Creating an inclusive environment for people with disabilities
Olatawura Ladipo-Ajayi, Lagos Community Manager
Lagos, 6 August 2015
Inequality as a result of disability happens when people with special requirements are excluded from societal functions to which everyone should have access. In education, it involves being forced out of the system because there are no provisions for their circumstances. In finances, it is exclusion from institutions and resources due to difficulty accessing branches and non-disability-friendly facilities. In public transportation, infrastructures are often also not conducive for Persons With Disabilities (PWDs). These various forms of exclusion lead to hopelessness and detachment from society, compounding the perpetuation of cycles of poverty. However, research shows that if PWDs are provided with appropriate facilities, they contribute extremely well to society. In effort to promote inclusion in Lagos, the Lagos State Office for Disability Affairs (LASODA) was established by the Lagos State Special People's Law (LSSPL) in 2011. The LSSPL law seeks to uphold the rights of all persons living with any form of disability in Lagos by safeguarding them against all forms of discrimination, and affording them equal rights and opportunities.
The law covers advocacy, public campaigns, and education of the population regarding disability issues to encourage inclusiveness. It also directs the registration and coordination of associations of PWDs in Lagos, and their collaboration with ministries, parastatals, and corporate bodies regarding building codes, government policies, programs, and activities. The law covers the issuance of directives and guidelines for the education, social development, and welfare of PWDs, including preventive and curative exercises, special sports programs, and the issuance and revocation of certificates of disability and customized insignia to be used in parking lots. Finally, the law determines the establishment and promotion of schools, vocational centers, and rehabilitation centers for the development of PWDs. In addition to enforcing the laws and directives under the law, the ministry actively promotes the employment of PWDs in order to provide them with a source of income and to facilitate their interaction with society.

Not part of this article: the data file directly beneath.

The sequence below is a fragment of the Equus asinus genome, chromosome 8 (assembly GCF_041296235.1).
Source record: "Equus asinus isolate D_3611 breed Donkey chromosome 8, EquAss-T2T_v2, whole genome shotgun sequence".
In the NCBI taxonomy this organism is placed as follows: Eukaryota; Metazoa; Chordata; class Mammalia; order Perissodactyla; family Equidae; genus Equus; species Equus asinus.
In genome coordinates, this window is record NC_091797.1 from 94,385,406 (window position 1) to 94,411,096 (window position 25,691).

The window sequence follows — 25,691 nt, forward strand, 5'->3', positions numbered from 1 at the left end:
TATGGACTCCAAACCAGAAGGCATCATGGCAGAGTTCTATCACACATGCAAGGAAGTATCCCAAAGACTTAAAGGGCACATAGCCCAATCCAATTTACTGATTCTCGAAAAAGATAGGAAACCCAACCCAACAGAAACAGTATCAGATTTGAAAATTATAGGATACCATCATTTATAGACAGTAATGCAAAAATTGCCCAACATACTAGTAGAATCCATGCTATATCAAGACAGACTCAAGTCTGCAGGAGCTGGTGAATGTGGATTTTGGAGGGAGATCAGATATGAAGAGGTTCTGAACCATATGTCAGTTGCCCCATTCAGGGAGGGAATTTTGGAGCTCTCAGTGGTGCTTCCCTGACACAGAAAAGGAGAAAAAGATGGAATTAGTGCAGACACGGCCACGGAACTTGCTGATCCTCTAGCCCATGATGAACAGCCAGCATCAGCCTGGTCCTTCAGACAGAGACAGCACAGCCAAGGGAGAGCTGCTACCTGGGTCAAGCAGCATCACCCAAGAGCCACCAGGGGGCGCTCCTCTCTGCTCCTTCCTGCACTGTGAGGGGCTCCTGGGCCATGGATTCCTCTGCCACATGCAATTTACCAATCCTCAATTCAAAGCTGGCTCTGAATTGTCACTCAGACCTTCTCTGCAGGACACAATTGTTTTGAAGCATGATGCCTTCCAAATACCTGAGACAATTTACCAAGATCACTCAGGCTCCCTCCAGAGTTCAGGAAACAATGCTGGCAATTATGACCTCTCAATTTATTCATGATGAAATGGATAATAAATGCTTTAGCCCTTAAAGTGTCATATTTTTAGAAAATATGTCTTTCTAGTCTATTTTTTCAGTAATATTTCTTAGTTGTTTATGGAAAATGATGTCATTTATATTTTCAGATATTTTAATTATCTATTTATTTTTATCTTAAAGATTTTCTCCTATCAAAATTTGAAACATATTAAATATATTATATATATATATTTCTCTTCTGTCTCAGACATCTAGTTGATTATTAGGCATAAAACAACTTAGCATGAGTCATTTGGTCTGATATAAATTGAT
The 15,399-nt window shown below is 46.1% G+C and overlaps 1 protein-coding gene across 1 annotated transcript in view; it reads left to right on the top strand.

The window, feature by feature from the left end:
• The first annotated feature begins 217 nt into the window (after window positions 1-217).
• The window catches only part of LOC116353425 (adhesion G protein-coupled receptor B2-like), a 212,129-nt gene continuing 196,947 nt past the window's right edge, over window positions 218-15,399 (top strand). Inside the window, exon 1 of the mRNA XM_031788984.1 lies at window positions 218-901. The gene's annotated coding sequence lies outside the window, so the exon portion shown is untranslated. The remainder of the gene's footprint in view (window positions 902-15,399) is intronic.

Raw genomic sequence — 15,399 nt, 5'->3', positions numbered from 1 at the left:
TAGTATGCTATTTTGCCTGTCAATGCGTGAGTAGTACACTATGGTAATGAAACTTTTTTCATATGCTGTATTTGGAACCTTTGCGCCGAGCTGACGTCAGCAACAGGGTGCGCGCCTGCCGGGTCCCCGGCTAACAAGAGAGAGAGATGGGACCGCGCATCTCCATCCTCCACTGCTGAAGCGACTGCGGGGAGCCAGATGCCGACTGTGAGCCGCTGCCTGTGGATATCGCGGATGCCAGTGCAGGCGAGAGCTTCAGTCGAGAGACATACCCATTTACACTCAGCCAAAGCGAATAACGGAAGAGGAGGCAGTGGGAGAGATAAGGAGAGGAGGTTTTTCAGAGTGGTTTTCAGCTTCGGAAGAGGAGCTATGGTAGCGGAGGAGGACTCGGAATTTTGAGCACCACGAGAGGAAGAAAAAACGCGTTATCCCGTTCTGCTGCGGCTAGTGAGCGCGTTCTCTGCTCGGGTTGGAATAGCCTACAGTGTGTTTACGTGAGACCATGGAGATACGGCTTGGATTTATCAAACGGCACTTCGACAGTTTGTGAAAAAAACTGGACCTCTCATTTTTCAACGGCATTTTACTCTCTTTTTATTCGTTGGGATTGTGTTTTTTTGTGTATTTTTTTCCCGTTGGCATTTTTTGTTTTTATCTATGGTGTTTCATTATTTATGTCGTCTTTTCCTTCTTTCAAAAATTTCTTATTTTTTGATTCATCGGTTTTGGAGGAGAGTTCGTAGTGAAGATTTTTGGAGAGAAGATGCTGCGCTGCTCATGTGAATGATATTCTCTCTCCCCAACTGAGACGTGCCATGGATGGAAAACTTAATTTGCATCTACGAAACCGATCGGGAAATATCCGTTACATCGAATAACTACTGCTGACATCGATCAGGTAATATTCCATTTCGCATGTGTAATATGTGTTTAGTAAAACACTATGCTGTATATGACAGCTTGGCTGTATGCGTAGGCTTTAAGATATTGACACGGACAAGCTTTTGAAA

By promoting the employment of PWDs in city offices and private companies, the ministry provides an avenue for PWDs to engage in economic activity, and at the very least have a source of income that is sustainable and dignified, as opposed to street begging. The state government has put mechanisms in place to protect the rights and privileges of PWDs, including a law that requires employers of firms with less than 100 employees to reserve at least one percent of their workforce for PWDs. Through the same law, it is now a crime to discriminate against any PWD based on their disability. Provisions have been made to provide PWDs with the right to education, the right to healthcare services, the right to freedom of communication, and the right to public transport. Special emphasis has also been placed on building a framework to support children with disabilities.
A recent article tells the story of two PWDs employed as sanitary workers, employed by the Lagos State Waste Management Authority to keep pedestrian bridges clean. The two men seem to be benefiting from this implementation of the LSSPL. However, the story is not all positive, as it highlights other challenges faced due to disabilities, especially in the financial world. Overall, the law has contributed to reducing the inequalities which breed poverty for PWDs, although in some areas, the implementation of the law may require more supervision.
Photo: Angela Sevin